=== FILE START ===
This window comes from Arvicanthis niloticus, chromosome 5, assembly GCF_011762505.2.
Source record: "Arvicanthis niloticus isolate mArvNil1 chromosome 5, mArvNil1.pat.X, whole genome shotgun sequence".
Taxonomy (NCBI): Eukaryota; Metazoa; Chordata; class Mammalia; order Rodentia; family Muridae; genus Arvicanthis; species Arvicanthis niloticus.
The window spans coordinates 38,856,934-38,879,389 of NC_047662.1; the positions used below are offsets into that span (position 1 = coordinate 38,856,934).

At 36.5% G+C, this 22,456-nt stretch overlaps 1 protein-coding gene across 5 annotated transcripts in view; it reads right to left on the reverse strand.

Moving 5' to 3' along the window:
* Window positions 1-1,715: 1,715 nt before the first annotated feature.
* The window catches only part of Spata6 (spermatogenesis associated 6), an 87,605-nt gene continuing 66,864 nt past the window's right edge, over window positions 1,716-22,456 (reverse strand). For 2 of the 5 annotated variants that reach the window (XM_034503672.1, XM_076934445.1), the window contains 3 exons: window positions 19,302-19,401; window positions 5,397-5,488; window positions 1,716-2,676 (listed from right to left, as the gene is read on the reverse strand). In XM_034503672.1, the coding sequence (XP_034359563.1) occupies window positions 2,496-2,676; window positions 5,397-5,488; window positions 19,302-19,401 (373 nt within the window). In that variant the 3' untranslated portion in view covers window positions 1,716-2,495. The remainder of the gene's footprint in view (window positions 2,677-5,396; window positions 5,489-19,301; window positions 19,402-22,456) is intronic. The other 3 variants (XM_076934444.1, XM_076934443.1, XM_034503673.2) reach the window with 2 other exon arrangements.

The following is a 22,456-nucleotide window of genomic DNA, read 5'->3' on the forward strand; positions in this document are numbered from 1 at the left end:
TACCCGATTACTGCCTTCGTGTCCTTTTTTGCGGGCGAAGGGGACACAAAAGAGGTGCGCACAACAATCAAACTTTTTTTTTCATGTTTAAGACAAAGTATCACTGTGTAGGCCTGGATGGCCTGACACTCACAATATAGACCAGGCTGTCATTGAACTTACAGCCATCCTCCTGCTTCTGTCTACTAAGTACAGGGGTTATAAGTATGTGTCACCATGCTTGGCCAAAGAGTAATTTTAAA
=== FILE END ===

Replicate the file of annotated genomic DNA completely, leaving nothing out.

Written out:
This window comes from Arvicanthis niloticus, chromosome 5, assembly GCF_011762505.2.
Source record: "Arvicanthis niloticus isolate mArvNil1 chromosome 5, mArvNil1.pat.X, whole genome shotgun sequence".
Taxonomy (NCBI): Eukaryota; Metazoa; Chordata; class Mammalia; order Rodentia; family Muridae; genus Arvicanthis; species Arvicanthis niloticus.
The window spans coordinates 38,856,934-38,879,389 of NC_047662.1; the positions used below are offsets into that span (position 1 = coordinate 38,856,934).

At 36.5% G+C, this 22,456-nt stretch overlaps 1 protein-coding gene across 5 annotated transcripts in view; it reads right to left on the reverse strand.

Moving 5' to 3' along the window:
* Window positions 1-1,715: 1,715 nt before the first annotated feature.
* The window catches only part of Spata6 (spermatogenesis associated 6), an 87,605-nt gene continuing 66,864 nt past the window's right edge, over window positions 1,716-22,456 (reverse strand). For 2 of the 5 annotated variants that reach the window (XM_034503672.1, XM_076934445.1), the window contains 3 exons: window positions 19,302-19,401; window positions 5,397-5,488; window positions 1,716-2,676 (listed from right to left, as the gene is read on the reverse strand). In XM_034503672.1, the coding sequence (XP_034359563.1) occupies window positions 2,496-2,676; window positions 5,397-5,488; window positions 19,302-19,401 (373 nt within the window). In that variant the 3' untranslated portion in view covers window positions 1,716-2,495. The remainder of the gene's footprint in view (window positions 2,677-5,396; window positions 5,489-19,301; window positions 19,402-22,456) is intronic. The other 3 variants (XM_076934444.1, XM_076934443.1, XM_034503673.2) reach the window with 2 other exon arrangements.

The following is a 22,456-nucleotide window of genomic DNA, read 5'->3' on the forward strand; positions in this document are numbered from 1 at the left end:
TACCCGATTACTGCCTTCGTGTCCTTTTTTGCGGGCGAAGGGGACACAAAAGAGGTGCGCACAACAATCAAACTTTTTTTTTCATGTTTAAGACAAAGTATCACTGTGTAGGCCTGGATGGCCTGACACTCACAATATAGACCAGGCTGTCATTGAACTTACAGCCATCCTCCTGCTTCTGTCTACTAAGTACAGGGGTTATAAGTATGTGTCACCATGCTTGGCCAAAGAGTAATTTTAAA